Another function of the bounce rate is at resorts where “the marketing” and “the experience” are kept far apart from one another on the org chart. Marketers that care deeply about the actual on-mountain experience, operations and fulfilling the promises made in the marketing go one of two ways, either on to very successful careers at resorts that build long term mutually beneficial relationships with their guests, or they’re tasked with taking the message to the market to attract guests, and then spend the rest of their time explaining why the experience was sub-par. Usually the mountains learn that lesson eventually and start to focus on appropriate staffing and over-delivering, but there are professional casualties if it takes years to re-orient.

    • Great points, Alex. That’s a perspective I always enjoy learning more about. Definitely org challenges I simply don’t understand.

    • Alex,
      You are spot on. SPOT ON. I worked in marketing at ski resorts for 8 years and concur. I always think of marketing team, even “teams” of one, at resorts like rotating stock in a supermarket – but freshness (ideas) is not always the goal. Case in point why guys like Digi are a rare, and thus a valuable, breed. But, that’s a whole other blog topic for Gregg to tackle :)

  • erichoffman

    It’s a great combination if you’re passionate about your job and also passionate about your product. But, if you can’t convey an appropriate message to your target demographic, then I would suggest that you need to tone down your passion for your product and really examine your strategy and objectives to shape your message according to the wants and needs of your customers.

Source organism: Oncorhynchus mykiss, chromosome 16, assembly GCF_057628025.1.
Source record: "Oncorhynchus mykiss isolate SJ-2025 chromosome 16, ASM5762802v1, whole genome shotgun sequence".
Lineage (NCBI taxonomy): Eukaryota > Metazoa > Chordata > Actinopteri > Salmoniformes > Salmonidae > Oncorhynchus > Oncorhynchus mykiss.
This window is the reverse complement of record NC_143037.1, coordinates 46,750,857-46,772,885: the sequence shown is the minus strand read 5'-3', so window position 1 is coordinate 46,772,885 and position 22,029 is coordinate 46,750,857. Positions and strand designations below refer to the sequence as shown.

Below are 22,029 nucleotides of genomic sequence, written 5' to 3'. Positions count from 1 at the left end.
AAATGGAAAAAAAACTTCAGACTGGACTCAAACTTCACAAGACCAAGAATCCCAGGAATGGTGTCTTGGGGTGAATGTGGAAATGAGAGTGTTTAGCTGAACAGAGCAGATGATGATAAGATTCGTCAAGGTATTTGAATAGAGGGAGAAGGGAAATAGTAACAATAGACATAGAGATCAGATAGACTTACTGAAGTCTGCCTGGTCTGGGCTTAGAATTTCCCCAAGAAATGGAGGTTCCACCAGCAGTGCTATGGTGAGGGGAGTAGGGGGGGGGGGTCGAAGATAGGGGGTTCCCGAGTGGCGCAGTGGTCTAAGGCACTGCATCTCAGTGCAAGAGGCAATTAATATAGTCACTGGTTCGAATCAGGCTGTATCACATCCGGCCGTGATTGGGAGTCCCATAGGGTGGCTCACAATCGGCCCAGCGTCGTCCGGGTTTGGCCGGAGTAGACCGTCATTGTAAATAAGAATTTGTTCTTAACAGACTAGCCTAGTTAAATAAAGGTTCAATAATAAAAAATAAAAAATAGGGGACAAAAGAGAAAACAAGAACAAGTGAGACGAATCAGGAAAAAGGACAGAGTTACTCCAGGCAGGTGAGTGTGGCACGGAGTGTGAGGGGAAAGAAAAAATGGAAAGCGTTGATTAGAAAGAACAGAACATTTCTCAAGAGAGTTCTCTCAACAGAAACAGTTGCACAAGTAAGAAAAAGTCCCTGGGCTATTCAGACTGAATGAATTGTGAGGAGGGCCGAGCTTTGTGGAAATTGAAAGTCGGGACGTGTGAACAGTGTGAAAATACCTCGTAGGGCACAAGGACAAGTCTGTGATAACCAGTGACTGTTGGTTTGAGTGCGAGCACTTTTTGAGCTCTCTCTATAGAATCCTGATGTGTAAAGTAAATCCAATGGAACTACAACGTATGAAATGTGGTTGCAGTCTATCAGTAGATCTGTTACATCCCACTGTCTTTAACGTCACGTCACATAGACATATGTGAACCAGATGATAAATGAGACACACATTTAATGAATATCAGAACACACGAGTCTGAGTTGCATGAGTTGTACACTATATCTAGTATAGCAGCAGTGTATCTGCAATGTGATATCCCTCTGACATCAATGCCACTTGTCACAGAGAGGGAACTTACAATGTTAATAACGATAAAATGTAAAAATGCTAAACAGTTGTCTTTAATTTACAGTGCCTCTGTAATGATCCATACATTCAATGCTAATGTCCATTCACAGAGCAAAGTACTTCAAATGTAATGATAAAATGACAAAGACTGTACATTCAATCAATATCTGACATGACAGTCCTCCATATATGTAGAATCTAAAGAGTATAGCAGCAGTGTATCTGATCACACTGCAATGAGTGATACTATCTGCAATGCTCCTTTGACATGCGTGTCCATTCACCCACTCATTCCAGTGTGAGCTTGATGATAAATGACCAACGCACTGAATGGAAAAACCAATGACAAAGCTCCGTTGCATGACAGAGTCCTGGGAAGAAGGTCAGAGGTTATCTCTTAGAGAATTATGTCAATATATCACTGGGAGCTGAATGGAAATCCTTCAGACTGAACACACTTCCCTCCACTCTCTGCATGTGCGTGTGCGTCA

Case in point – I really love terrain parks but my target audience is more interested and comfortable on groomers and mellower skiing and riding. Certainly some terrain park action is great, but if that’s all I post about, I would imagine that you’ll start to see a drop in your bread and butter customers. Passion helps, but if that’s all you have driving your messaging I wonder how many customers are in line with the passions of the marketer? It’s the classic case of looking through your personal lenses instead of seeing things as your customer/consumer does…

    That said, I’m all for the big powder morning photos and videos even if they don’t align absolutely together with my customer’s idea of the perfect morning on the mountain!

  • Pingback: 2014 Prediction #2: The Meteoric Rise of the Non-Core Marketer in Skiing | SlopeFillers()